ERS3041. Prognostic Implication of Breast Edema on Preoperative Breast MRI in Breast Cancer Patients
Authors * Denotes Presenting Author
  1. Pamela Sung *; Boramae Medical Center
  2. Jong Yoon Lee; Boramae Medical Center
  3. A Jung Chu; Boramae Medical Center
  4. Jong-Ho Cheun; Boramae Medical Center
  5. Ki-Tae Hwang; Boramae Medical Center
Breast edema is defined as a high signal intensity on T2-weighted MR image. It is an essential image phenotype of breast MRI. The purpose of this study was to investigate the prognostic implication of breast edema on preoperative breast MRI in breast cancer patients.

Materials and Methods:
Data of 858 breast cancer patients at a single institution were retrospectively analyzed. Patients were divided into two groups according to the presence or absence of breast edema and edema was subdivided as peritumoral, prepectoral, or subcutaneous edema on preoperative breast MRI. We compared the clinicopathologic characteristics and survival outcomes between the two groups. Also, we further analyzed those features according to the three subtypes of breast edema.

Of 858 patients, 365 (42.5%) had breast edema on preoperative breast MRI. Patients with breast edema showed significantly higher rates of axillary lymph node metastasis (54.8% vs. 19.1%, p < 0.001) and lymphovascular invasion (LVI) (58.6% vs. 12.7%, p < 0.001) than those without breast edema. Patients with breast edema also showed significantly worse overall survival rate (log-rank p < 0.001; hazard ratio [HR]: 3.97; 95% confidence interval [CI]: 2.07-7.61) and recurrence-free survival rate (log-rank p < 0.001; HR: 2.79; 95% CI: 1.79-4.353) than those without breast edema. Among three subtypes of breast edema, subcutaneous breast edema remained a significant factor affecting overall survival rate even after adjusting for other variables.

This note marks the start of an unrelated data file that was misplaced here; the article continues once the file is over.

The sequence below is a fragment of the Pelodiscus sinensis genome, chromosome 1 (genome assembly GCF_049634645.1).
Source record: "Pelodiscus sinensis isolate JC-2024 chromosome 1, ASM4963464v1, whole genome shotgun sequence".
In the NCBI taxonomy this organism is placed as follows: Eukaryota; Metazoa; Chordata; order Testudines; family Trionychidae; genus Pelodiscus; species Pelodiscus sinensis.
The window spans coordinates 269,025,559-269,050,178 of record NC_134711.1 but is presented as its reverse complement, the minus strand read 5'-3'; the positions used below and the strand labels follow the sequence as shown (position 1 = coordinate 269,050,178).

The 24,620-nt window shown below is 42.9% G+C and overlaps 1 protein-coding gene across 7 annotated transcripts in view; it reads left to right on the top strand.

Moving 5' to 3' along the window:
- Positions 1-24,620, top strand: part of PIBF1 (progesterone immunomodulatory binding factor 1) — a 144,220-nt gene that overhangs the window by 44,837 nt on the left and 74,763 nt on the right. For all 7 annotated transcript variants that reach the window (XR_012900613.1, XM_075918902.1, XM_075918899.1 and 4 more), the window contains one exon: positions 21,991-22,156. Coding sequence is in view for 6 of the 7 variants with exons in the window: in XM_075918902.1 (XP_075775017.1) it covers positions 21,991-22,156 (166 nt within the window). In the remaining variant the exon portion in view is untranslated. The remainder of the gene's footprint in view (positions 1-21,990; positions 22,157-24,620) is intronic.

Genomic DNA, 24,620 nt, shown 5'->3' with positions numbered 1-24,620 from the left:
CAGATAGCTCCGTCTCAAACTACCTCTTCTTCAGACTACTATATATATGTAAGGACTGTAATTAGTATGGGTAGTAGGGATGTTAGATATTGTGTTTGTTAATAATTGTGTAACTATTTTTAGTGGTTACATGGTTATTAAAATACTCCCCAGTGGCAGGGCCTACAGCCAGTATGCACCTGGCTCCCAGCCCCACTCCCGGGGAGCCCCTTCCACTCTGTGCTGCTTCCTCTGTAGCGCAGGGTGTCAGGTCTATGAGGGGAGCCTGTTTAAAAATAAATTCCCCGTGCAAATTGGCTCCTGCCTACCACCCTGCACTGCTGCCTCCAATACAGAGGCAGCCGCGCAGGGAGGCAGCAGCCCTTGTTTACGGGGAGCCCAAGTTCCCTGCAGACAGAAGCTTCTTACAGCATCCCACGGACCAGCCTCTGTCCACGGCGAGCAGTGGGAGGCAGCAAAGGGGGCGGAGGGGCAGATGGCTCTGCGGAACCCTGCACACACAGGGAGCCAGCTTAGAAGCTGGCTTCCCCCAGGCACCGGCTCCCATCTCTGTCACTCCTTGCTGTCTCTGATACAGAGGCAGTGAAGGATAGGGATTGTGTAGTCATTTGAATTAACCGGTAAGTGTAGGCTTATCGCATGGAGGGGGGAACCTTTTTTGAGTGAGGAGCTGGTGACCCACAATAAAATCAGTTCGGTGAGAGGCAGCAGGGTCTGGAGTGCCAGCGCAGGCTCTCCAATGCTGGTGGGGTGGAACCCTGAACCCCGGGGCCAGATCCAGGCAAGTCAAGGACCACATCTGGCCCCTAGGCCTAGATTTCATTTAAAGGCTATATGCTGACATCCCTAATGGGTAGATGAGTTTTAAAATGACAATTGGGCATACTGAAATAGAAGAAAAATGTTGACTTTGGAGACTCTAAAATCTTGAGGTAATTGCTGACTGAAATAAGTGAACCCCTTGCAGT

Breast edema on preoperative breast MRI implies a higher possibility of LVI and axillary lymph node metastasis that can lead to a poor prognosis. Description of breast edema and its subtype on preoperative breast MRI might provide prognosis prediction that we could consider more intensive surveillance for those with breast edema.